Perelman School of Medicine launches four-year palliative care program

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Perelman School of Medicine, located at the south end of Penn Campus Credit: Sophia Leung

The Perelman School of Medicine launched a new four-year program palliative care program teach students how to care for terminally ill patients by integrating simulation learning and clinical training.

Penn is one of the few medical schools in the nation to offer a strong four-year program in palliative care. Treatment aims to reduce the stress severity of disease symptoms and is crucial to improving patients’ quality of life.

“Good palliative care practices lead to better physicians and patient care,” Suzanne Rose, senior associate dean for medical education at the medical school, wrote in a press release.

The new program is called “CARE-7”, which stands for Communication, Attention, Responsiveness and Empathy. The “7” refers to the seven main objectives of the program, such as effective communication.

The CARE-7 program is funded by Penn Medicine Board member Barbara M. Jordan, according to the press release.

Students will participate in simulation-based learning and structured clinical practice to develop their palliative care skills through a “step structure”.

Pre-clerkship students will first be introduced to the fundamental concepts surrounding palliative care before deepening these skills through practical clinical applications. Finally, students practice their advanced expertise and engage in further education through electives, according to the press release.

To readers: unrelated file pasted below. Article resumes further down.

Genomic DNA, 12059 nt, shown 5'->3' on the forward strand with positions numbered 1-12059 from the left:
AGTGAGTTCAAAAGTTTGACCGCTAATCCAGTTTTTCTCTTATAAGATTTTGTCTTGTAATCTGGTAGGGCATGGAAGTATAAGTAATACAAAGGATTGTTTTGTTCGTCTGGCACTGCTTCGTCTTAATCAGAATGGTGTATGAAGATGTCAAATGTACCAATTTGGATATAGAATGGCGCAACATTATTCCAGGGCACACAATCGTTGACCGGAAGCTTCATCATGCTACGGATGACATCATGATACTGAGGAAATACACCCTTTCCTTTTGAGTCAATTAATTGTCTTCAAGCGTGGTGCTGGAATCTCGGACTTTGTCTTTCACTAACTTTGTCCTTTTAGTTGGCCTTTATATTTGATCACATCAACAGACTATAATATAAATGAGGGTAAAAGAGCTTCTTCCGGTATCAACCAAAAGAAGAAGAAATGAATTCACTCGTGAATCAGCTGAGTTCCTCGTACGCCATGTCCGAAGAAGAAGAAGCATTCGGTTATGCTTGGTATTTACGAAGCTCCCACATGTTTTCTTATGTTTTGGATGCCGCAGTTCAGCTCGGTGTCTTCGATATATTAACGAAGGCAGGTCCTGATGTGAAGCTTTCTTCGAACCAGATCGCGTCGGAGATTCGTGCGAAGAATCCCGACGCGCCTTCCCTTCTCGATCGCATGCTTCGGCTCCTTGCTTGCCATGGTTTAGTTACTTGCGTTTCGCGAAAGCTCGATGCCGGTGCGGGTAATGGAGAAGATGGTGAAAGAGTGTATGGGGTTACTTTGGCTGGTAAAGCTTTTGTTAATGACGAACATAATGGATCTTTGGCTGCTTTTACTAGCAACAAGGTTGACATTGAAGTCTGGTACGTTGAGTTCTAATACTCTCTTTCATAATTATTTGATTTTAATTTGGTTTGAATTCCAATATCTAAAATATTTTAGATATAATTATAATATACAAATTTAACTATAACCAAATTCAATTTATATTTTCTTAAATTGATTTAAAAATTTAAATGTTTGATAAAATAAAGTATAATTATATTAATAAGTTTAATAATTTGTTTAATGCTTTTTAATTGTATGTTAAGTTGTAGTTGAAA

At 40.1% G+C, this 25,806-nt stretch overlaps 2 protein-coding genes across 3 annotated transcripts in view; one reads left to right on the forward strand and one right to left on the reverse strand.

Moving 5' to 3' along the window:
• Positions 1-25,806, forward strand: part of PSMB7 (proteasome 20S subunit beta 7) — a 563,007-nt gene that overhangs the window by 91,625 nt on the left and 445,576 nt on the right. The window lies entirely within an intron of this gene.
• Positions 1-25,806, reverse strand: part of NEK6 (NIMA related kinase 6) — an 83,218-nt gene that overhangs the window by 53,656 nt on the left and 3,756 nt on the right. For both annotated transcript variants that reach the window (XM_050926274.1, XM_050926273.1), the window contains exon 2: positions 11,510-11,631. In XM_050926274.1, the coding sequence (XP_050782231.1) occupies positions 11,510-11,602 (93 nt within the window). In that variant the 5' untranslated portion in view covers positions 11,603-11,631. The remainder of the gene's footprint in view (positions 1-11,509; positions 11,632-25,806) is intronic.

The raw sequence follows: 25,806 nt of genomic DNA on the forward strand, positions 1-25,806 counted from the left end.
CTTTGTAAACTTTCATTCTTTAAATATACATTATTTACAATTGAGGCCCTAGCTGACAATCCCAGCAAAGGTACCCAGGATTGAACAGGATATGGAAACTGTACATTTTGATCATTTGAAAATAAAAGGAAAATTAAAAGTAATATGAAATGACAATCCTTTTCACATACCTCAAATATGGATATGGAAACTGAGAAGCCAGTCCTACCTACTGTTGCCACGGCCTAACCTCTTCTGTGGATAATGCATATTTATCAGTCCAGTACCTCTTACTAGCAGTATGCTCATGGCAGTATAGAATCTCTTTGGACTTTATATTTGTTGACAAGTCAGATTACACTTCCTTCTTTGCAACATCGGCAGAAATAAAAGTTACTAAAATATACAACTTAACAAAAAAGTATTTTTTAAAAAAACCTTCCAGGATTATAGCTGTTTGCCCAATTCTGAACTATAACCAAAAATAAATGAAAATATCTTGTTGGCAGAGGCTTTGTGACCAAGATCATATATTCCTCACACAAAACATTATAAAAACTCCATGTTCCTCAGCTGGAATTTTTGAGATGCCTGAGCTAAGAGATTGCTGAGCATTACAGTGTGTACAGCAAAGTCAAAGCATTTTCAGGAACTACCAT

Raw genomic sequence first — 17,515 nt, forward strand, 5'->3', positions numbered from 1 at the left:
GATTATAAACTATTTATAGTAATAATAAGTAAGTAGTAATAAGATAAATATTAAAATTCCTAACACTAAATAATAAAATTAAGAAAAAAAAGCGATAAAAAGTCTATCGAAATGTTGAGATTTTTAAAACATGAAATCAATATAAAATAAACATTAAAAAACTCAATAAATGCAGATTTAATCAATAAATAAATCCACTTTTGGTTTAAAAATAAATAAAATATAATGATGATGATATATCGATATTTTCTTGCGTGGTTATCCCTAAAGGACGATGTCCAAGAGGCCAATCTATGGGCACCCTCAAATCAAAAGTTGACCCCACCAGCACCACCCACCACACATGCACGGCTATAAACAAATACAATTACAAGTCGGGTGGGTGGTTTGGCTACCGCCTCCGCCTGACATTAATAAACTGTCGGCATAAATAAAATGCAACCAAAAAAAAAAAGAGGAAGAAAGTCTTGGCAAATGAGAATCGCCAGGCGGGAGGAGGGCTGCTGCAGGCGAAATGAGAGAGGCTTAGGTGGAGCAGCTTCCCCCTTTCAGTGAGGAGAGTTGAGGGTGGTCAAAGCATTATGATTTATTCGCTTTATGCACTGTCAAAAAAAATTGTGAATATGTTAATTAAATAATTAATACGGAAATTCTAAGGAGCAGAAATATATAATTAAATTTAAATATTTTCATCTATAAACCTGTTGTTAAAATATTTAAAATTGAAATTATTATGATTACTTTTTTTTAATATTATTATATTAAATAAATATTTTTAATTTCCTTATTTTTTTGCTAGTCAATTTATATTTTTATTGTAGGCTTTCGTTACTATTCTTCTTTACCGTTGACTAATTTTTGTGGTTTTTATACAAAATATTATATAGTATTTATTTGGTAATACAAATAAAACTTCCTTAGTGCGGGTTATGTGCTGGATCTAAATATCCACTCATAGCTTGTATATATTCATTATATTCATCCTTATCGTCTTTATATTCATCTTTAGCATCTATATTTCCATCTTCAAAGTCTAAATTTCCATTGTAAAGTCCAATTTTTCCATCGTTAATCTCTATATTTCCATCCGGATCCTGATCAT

“This program teaches students at every stage of their training how to communicate, improve care, alleviate suffering, and bring dignity to patients and their families,” Nadia Bennett, Associate Dean of the Clinical Sciences and Health Systems Program at the medical school and CARE- 7 advisor, said.

Palliative care courses had been offered as part of the School of Nursing program Palliative care certificate program. This program requires two core units and one elective unit for masters level nurses. Undergraduate students with clearance are also permitted to enroll in any of the foundation courses “NURS 5570: Principles of Palliative Care”. However, the program does not include a clinical component.

Other efforts are also being made to strengthen palliative care. Beginning in 2023, the Berkman Palliative Care Summer Internship will allow underrepresented and historically excluded students to learn about the specialty for eight intensive weeks.

“This education will pay off in multiple ways,” said Alana Sagin, associate professor of hospice and palliative care and director of the CARE-7 program. “We hope CARE-7 will encourage students to analyze their own practice as they encounter more opportunities in residence and beyond.”

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